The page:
School rezoned: The Marion County School Board rezones the boundaries for Dr. N.H. Jones Elementary School in west Ocala to allow more neighborhood students to attend. The magnet school, located in a predominately black neighborhood, is home to academically talented students and is consistently ranked among the top 10 elementary schools in the state. About 62 children who live in the revised school boundaries now will be eligible to attend over the next two years. “This is a historic move for Ocala and Dr. N.H. Jones,” said board vice chair Eric Cummings. Ocala Star-Banner.

More on reading results: More school districts are reporting the results of 3rd-graders on the Florida Standards Assessments reading test scores. Statewide, 58 percent of 3rd-graders scored at a Level 3 or higher, which is considered at or above grade level and 1 percentage point higher than in 2018, but 20 percent score at Level 1 and face retention. Florida Department of Education. Pensacola News Journal. WMBB. Brevard Times. Lakeland Ledger.

Charter school contracts: The Pasco County School Board will consider requests from two charter schools for changes in their contracts. Superintendent Kurt Browning is recommending the board approve a 10-year extension for the Learning Lodge Academy, an elementary school, and deny a request from the Imagine School of Land O’Lakes to increase maximum enrollment from the current 863 to 950. Gradebook.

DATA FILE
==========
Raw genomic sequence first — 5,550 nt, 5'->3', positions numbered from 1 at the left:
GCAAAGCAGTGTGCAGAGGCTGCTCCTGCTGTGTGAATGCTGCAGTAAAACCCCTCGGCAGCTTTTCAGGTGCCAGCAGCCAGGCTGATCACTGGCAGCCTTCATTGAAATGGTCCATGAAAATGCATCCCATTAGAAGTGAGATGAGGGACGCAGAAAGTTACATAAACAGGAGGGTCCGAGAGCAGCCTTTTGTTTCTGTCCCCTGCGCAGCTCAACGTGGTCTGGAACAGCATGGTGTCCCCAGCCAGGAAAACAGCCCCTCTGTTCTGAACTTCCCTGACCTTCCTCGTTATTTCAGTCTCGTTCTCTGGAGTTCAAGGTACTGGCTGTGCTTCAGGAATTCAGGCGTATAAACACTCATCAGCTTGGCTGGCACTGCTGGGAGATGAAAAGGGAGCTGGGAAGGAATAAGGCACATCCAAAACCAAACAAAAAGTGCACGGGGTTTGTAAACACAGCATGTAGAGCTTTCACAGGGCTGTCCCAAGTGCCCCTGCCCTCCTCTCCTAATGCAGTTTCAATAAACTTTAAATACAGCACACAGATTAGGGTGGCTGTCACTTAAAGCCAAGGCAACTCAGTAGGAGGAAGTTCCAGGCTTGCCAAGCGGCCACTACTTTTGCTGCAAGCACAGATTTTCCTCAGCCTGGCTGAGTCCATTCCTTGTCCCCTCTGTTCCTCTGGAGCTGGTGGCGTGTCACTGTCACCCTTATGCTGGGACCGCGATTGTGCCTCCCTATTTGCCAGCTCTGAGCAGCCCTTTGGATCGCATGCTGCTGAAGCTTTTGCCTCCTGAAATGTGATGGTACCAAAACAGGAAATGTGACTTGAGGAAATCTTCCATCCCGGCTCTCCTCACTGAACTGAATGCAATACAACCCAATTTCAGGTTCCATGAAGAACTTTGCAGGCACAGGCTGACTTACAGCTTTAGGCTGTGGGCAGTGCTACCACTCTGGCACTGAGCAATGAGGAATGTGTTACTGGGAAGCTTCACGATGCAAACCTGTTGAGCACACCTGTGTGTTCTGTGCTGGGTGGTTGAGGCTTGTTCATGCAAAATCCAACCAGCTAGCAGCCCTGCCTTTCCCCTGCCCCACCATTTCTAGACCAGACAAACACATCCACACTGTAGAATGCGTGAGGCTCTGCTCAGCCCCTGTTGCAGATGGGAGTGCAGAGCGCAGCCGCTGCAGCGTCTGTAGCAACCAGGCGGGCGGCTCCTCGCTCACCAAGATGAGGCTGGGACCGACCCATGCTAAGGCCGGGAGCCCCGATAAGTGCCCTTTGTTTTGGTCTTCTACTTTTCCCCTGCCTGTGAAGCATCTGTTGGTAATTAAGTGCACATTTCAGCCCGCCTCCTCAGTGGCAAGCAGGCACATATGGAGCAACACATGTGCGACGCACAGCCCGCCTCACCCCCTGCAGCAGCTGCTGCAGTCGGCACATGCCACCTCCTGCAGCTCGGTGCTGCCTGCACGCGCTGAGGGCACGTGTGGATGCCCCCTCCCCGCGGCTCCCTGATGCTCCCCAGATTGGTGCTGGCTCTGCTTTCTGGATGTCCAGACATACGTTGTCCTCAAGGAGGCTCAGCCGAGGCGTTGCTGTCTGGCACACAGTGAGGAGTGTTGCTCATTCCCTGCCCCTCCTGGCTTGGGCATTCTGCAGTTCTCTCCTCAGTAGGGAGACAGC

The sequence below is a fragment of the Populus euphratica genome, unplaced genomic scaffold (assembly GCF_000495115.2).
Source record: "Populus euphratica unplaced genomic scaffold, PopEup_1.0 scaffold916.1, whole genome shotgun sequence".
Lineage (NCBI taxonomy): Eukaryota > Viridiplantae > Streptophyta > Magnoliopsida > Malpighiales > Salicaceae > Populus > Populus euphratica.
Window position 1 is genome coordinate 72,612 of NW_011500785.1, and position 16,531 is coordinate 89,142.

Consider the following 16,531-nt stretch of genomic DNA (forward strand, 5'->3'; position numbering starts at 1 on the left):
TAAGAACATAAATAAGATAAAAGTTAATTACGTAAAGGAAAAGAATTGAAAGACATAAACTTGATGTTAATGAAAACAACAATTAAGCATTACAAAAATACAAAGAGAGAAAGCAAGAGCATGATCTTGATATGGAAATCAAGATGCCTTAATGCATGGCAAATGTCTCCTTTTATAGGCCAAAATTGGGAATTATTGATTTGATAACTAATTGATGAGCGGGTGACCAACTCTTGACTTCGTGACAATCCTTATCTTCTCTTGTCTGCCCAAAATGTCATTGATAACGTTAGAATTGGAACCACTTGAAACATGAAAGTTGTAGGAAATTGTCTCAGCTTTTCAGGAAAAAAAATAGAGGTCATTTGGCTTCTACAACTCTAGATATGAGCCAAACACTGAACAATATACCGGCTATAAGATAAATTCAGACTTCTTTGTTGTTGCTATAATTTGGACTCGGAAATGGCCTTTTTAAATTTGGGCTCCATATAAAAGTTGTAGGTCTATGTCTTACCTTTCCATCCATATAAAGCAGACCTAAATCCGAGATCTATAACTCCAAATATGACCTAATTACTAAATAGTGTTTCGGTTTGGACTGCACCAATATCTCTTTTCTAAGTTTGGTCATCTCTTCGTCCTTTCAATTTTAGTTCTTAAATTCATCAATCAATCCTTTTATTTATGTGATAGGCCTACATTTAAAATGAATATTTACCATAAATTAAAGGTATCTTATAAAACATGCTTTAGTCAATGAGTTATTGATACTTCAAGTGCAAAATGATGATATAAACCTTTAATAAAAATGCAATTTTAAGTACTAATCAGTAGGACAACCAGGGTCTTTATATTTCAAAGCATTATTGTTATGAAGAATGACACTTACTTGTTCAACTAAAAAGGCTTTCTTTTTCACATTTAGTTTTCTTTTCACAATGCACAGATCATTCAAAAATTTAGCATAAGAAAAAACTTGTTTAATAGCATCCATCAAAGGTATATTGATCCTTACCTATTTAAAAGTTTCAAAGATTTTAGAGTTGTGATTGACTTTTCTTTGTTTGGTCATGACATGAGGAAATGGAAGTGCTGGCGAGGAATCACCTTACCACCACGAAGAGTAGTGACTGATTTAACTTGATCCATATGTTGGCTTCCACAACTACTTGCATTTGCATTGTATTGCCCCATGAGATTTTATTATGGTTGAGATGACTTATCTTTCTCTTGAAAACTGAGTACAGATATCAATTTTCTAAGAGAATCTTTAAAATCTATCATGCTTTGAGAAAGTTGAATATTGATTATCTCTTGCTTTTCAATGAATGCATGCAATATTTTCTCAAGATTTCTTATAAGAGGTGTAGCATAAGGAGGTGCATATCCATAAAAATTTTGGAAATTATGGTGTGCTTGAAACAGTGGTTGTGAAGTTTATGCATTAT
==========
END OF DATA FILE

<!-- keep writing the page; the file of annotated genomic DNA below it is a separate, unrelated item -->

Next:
Transfers being reviewed: Several recent reassignments of Indian River County school administrators are on hold for further review. Interim Superintendent Susan Moxley said she needs more time to “trust and verify” the transfers that were made by former superintendent Mark Rendell. TCPalm.

Personnel moves: Christina Stanley, the principal at Fivay High School in Pasco County, is named the new principal at Zephyrhills High School. She replaces Angie Stone, who is retiring. Gradebook.

Superintendent finalist: Wanda Creel, the chief academic officer for the Lee County School District, is one of five finalists for the job of superintendent of the Collierville (Tenn.) School District. Daily Memphian.